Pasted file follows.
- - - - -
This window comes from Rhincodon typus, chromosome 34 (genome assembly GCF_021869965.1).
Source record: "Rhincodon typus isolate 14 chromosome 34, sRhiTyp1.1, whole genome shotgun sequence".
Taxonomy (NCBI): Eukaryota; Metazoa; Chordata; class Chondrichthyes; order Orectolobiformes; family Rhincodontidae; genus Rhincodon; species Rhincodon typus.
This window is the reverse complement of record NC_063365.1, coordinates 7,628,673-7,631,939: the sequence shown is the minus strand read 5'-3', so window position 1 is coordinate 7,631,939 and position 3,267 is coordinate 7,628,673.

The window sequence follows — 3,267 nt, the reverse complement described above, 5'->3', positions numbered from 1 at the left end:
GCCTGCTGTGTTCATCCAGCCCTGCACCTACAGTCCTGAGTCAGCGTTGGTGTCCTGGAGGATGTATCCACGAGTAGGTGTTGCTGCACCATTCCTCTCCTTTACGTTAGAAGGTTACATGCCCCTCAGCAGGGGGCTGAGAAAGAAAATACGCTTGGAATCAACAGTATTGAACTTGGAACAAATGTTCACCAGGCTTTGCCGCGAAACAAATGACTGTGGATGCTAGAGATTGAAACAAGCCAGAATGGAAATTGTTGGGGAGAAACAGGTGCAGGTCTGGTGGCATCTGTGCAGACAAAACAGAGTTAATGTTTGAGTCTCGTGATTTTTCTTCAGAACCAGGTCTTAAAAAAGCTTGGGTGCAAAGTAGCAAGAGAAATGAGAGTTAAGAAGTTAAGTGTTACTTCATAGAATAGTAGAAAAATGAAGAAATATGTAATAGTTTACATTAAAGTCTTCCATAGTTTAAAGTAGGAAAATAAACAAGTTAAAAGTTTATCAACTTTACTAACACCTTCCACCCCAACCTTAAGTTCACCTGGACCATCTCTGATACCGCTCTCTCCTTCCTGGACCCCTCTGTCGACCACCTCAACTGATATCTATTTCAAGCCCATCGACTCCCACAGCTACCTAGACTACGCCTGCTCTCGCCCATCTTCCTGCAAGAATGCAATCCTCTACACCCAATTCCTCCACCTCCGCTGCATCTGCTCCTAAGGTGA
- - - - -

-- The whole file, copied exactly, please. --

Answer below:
This window comes from Rhincodon typus, chromosome 34 (genome assembly GCF_021869965.1).
Source record: "Rhincodon typus isolate 14 chromosome 34, sRhiTyp1.1, whole genome shotgun sequence".
Taxonomy (NCBI): Eukaryota; Metazoa; Chordata; class Chondrichthyes; order Orectolobiformes; family Rhincodontidae; genus Rhincodon; species Rhincodon typus.
This window is the reverse complement of record NC_063365.1, coordinates 7,628,673-7,631,939: the sequence shown is the minus strand read 5'-3', so window position 1 is coordinate 7,631,939 and position 3,267 is coordinate 7,628,673.

The window sequence follows — 3,267 nt, the reverse complement described above, 5'->3', positions numbered from 1 at the left end:
GCCTGCTGTGTTCATCCAGCCCTGCACCTACAGTCCTGAGTCAGCGTTGGTGTCCTGGAGGATGTATCCACGAGTAGGTGTTGCTGCACCATTCCTCTCCTTTACGTTAGAAGGTTACATGCCCCTCAGCAGGGGGCTGAGAAAGAAAATACGCTTGGAATCAACAGTATTGAACTTGGAACAAATGTTCACCAGGCTTTGCCGCGAAACAAATGACTGTGGATGCTAGAGATTGAAACAAGCCAGAATGGAAATTGTTGGGGAGAAACAGGTGCAGGTCTGGTGGCATCTGTGCAGACAAAACAGAGTTAATGTTTGAGTCTCGTGATTTTTCTTCAGAACCAGGTCTTAAAAAAGCTTGGGTGCAAAGTAGCAAGAGAAATGAGAGTTAAGAAGTTAAGTGTTACTTCATAGAATAGTAGAAAAATGAAGAAATATGTAATAGTTTACATTAAAGTCTTCCATAGTTTAAAGTAGGAAAATAAACAAGTTAAAAGTTTATCAACTTTACTAACACCTTCCACCCCAACCTTAAGTTCACCTGGACCATCTCTGATACCGCTCTCTCCTTCCTGGACCCCTCTGTCGACCACCTCAACTGATATCTATTTCAAGCCCATCGACTCCCACAGCTACCTAGACTACGCCTGCTCTCGCCCATCTTCCTGCAAGAATGCAATCCTCTACACCCAATTCCTCCACCTCCGCTGCATCTGCTCCTAAGGTGA